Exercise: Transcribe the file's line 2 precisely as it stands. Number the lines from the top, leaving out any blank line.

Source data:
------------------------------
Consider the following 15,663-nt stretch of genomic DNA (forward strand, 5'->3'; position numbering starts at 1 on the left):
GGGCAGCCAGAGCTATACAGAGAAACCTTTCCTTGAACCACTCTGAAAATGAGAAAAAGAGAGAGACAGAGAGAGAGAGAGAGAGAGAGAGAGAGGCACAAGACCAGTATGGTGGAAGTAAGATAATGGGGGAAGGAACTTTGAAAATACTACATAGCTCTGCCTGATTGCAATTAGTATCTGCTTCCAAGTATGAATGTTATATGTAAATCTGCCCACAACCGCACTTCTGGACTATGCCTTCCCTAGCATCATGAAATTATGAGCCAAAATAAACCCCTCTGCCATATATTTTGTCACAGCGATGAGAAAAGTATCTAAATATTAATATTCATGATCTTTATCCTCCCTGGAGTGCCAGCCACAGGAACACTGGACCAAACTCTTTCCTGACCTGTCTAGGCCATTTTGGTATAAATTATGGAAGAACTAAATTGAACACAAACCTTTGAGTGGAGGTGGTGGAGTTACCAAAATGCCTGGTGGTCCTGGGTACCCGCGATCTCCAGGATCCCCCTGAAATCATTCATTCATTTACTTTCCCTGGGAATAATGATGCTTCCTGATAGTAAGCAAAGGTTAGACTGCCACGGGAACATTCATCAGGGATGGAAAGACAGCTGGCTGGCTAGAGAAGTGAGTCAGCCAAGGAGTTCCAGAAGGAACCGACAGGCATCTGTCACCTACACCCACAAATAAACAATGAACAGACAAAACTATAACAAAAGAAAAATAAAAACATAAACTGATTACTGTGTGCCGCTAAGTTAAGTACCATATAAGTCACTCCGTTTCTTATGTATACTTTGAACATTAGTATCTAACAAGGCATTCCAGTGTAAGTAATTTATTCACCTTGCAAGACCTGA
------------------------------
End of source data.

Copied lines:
GGGCAGCCAGAGCTATACAGAGAAACCTTTCCTTGAACCACTCTGAAAATGAGAAAAAGAGAGAGACAGAGAGAGAGAGAGAGAGAGAGAGAGAGGCACAAGACCAGTATGGTGGAAGTAAGATAATGGGGGAAGGAACTTTGAAAATACTACATAGCTCTGCCTGATTGCAATTAGTATCTGCTTCCAAGTATGAATGTTATATGTAAATCTGCCCACAACCGCACTTCTGGACTATGCCTTCCCTAGCATCATGAAATTATGAGCCAAAATAAACCCCTCTGCCATATATTTTGTCACAGCGATGAGAAAAGTATCTAAATATTAATATTCATGATCTTTATCCTCCCTGGAGTGCCAGCCACAGGAACACTGGACCAAACTCTTTCCTGACCTGTCTAGGCCATTTTGGTATAAATTATGGAAGAACTAAATTGAACACAAACCTTTGAGTGGAGGTGGTGGAGTTACCAAAATGCCTGGTGGTCCTGGGTACCCGCGATCTCCAGGATCCCCCTGAAATCATTCATTCATTTACTTTCCCTGGGAATAATGATGCTTCCTGATAGTAAGCAAAGGTTAGACTGCCACGGGAACATTCATCAGGGATGGAAAGACAGCTGGCTGGCTAGAGAAGTGAGTCAGCCAAGGAGTTCCAGAAGGAACCGACAGGCATCTGTCACCTACACCCACAAATAAACAATGAACAGACAAAACTATAACAAAAGAAAAATAAAAACATAAACTGATTACTGTGTGCCGCTAAGTTAAGTACCATATAAGTCACTCCGTTTCTTATGTATACTTTGAACATTAGTATCTAACAAGGCATTCCAGTGTAAGTAATTTATTCACCTTGCAAGACCTGA